In order to address the identified climate risk management gap, the report makes eight recommendations. In particular, the following recommendations on the list stand out:

  1. The EU should follow a comprehensive climate risk management framework that guides cities and governments when making adaptation and resilience decisions.
  1. This framework should provide cities with new tools to get access to the much needed high quality climate risk assessments at a local level in order to better understand cities’ individual exposure to cascading system failures.
  1. Cities should be given greater direct capacity and budgetary support to build resilience and have contingency plans in place. With respect to such strategic planning, the report correctly points out that “[w]ithout the right information on the range of possible climate impacts and risks it is extremely difficult to assess the costs of resilience measures and the budget local authorities require.” Notably, the authors draw an important and nuanced distinction between ‘resilience’ and ‘adaptation’ – further elaborating why the pursuit of the former is especially critical: “Resilience goes beyond adaptation. Whilst adaptation allows cities to simply deal with new climatic conditions, resilience implies an ability to return to previous conditions without any long-term damage. Resilience is therefore the more challenging task but it is a necessary precondition for lasting prosperity and security.” Note, in the public discourse these terms are often used interchangeably.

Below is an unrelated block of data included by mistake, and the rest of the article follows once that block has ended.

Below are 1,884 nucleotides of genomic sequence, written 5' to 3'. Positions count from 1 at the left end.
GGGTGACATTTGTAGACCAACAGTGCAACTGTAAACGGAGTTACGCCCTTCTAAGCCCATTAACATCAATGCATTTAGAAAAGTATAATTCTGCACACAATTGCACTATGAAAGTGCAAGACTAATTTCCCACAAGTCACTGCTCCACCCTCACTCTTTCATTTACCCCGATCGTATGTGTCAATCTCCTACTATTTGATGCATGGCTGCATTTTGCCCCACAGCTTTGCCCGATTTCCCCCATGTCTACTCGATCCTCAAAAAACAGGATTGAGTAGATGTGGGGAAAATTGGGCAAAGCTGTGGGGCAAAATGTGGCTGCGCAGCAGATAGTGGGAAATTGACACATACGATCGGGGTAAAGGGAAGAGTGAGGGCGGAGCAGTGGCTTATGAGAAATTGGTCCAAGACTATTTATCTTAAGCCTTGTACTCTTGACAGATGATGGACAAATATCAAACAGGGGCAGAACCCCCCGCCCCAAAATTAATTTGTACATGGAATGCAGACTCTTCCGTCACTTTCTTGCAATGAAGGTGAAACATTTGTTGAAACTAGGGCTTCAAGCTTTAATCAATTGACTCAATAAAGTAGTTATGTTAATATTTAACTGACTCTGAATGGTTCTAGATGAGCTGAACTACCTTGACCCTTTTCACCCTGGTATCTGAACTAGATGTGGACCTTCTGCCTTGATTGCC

1. Explicit policies are required on where responsibility and liability for “climate damage impacts” fall (public sector vs. private sector).

Check out the other recommendations and the entire E3G report here.

Understanding and being adequately prepared to deal with climate change impacts the recommendations from above are sensible enough to also be considered by many US cities. Thanks to former Mayor Michael Bloomberg, who earlier than others understood that cities needed to strongly push for resilient as well as sustainable urban development, both as part of basic quality-of-life considerations and as a means of preserving a competitive advantage in order to continue to attract future investments, New York City has a risk management response plan in place. This will guarantee that businesses can reasonably shield their investments and supply chains from climate change risks by choosing New York City as their home. It is, however, crucial to remember that plans are necessary but alone insufficient without adequate funding for their comprehensive subsequent implementation. Read the latest New York City Panel on Climate Change (NPCC) 2015 report and as part of the Vision 2020: New York City Comprehensive Waterfront Plan the chapter on “Increase Climate Resilience”.

Increase Climate Resilience in New York City: Strategies and Projects

roman cities2 roman cities3Source: New York City Vision 2020 “Increase Climate Resilience